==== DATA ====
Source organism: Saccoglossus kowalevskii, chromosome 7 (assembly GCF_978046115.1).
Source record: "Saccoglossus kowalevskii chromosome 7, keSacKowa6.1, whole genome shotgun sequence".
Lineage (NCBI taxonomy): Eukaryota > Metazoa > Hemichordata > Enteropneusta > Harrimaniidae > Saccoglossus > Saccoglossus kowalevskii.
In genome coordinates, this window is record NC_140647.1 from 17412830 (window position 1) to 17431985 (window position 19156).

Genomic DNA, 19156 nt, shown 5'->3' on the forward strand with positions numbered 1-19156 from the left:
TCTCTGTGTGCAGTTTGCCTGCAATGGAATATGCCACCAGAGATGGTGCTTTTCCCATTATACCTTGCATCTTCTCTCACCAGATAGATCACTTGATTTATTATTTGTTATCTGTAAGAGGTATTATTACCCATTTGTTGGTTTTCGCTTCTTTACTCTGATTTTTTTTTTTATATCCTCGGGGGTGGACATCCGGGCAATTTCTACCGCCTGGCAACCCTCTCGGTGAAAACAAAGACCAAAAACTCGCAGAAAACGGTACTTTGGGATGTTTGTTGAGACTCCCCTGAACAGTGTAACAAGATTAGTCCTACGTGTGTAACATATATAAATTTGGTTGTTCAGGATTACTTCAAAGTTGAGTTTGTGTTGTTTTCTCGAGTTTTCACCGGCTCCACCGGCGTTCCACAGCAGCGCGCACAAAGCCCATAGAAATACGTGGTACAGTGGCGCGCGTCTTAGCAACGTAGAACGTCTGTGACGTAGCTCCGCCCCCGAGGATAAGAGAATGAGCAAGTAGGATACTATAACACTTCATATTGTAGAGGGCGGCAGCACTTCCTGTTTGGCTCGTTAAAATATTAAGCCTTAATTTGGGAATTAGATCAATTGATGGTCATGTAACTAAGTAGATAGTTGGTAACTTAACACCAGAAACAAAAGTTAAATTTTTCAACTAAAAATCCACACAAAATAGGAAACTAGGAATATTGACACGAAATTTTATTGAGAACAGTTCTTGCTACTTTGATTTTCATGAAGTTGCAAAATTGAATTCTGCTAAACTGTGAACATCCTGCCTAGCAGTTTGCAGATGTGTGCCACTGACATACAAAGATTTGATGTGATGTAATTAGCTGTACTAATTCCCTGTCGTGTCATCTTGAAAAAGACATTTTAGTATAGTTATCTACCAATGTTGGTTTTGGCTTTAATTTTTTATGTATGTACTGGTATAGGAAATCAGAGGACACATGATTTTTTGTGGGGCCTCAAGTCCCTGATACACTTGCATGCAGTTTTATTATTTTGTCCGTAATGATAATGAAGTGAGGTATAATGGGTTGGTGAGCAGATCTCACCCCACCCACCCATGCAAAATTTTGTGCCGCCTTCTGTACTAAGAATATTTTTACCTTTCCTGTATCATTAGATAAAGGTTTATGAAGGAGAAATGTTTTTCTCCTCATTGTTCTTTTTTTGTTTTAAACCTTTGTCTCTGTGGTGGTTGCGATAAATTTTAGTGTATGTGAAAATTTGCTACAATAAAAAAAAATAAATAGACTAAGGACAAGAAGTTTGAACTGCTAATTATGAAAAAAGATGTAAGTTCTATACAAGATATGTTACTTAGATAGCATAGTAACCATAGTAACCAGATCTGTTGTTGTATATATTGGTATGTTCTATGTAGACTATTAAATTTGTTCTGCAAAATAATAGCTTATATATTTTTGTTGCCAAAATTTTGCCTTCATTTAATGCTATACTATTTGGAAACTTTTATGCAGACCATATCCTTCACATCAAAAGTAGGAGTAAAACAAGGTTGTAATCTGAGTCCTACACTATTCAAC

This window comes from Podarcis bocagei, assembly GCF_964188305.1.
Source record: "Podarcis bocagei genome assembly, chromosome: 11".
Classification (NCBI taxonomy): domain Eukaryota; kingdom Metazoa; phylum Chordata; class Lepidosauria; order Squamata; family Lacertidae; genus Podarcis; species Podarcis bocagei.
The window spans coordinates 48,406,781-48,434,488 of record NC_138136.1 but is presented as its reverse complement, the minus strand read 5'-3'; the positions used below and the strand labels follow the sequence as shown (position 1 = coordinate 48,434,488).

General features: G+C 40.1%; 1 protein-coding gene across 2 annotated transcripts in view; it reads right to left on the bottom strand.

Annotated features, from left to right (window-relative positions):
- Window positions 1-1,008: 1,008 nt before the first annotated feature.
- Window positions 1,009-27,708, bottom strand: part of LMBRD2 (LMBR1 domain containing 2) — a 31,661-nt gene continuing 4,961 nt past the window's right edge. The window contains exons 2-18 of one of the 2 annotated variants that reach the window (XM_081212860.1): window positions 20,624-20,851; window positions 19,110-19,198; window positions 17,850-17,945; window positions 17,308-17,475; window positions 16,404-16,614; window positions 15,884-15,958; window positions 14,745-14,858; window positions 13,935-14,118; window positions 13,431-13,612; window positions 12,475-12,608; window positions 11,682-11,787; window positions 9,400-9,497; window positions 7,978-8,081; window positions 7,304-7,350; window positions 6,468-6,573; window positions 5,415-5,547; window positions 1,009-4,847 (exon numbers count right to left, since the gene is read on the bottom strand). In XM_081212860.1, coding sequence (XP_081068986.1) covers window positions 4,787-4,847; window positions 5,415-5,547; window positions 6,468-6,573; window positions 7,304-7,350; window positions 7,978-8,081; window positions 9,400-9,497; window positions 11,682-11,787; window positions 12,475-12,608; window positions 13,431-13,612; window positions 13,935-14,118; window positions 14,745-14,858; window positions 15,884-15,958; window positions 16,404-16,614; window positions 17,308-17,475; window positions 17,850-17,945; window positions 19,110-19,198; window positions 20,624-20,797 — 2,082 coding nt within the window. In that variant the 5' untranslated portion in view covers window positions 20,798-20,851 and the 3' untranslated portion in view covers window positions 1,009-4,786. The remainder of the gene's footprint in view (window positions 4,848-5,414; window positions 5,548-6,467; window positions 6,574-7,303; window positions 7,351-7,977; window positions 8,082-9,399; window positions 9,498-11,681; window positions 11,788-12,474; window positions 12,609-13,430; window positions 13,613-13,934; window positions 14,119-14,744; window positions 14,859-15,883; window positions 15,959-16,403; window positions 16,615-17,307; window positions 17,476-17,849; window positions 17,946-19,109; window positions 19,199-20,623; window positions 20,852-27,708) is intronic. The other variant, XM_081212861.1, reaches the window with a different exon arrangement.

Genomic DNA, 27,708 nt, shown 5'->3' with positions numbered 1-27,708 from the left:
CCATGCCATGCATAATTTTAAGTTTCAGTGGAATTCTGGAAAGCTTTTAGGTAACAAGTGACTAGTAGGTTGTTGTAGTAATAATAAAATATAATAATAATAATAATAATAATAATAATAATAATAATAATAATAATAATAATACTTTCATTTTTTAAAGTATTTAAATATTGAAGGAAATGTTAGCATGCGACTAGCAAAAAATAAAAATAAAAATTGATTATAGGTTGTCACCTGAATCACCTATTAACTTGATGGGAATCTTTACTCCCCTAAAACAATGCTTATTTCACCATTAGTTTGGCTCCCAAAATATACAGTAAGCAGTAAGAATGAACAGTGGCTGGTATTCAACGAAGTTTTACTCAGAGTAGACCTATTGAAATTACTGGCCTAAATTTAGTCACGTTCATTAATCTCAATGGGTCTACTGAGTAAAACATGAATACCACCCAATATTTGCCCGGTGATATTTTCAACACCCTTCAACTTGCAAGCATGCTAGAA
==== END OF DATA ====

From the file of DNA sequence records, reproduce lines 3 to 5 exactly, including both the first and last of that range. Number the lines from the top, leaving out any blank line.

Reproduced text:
Lineage (NCBI taxonomy): Eukaryota > Metazoa > Hemichordata > Enteropneusta > Harrimaniidae > Saccoglossus > Saccoglossus kowalevskii.
In genome coordinates, this window is record NC_140647.1 from 17412830 (window position 1) to 17431985 (window position 19156).

Genomic DNA, 19156 nt, shown 5'->3' on the forward strand with positions numbered 1-19156 from the left: